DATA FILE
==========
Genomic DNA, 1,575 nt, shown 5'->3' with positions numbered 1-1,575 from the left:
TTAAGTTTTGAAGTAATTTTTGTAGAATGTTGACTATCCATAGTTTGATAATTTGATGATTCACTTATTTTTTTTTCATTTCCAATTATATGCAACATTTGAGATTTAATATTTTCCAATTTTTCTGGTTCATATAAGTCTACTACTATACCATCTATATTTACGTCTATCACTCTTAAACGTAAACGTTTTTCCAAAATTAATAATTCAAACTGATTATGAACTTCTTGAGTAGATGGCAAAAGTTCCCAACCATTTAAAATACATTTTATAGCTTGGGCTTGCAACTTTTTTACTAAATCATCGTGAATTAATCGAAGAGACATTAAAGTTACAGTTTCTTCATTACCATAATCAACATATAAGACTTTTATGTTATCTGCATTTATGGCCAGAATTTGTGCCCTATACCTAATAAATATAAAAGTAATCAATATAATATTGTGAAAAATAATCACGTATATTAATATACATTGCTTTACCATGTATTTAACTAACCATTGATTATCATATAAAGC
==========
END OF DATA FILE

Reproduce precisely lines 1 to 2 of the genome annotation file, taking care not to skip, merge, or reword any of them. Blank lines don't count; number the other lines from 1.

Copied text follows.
Genomic DNA, 1,575 nt, shown 5'->3' with positions numbered 1-1,575 from the left:
TTAAGTTTTGAAGTAATTTTTGTAGAATGTTGACTATCCATAGTTTGATAATTTGATGATTCACTTATTTTTTTTTCATTTCCAATTATATGCAACATTTGAGATTTAATATTTTCCAATTTTTCTGGTTCATATAAGTCTACTACTATACCATCTATATTTACGTCTATCACTCTTAAACGTAAACGTTTTTCCAAAATTAATAATTCAAACTGATTATGAACTTCTTGAGTAGATGGCAAAAGTTCCCAACCATTTAAAATACATTTTATAGCTTGGGCTTGCAACTTTTTTACTAAATCATCGTGAATTAATCGAAGAGACATTAAAGTTACAGTTTCTTCATTACCATAATCAACATATAAGACTTTTATGTTATCTGCATTTATGGCCAGAATTTGTGCCCTATACCTAATAAATATAAAAGTAATCAATATAATATTGTGAAAAATAATCACGTATATTAATATACATTGCTTTACCATGTATTTAACTAACCATTGATTATCATATAAAGC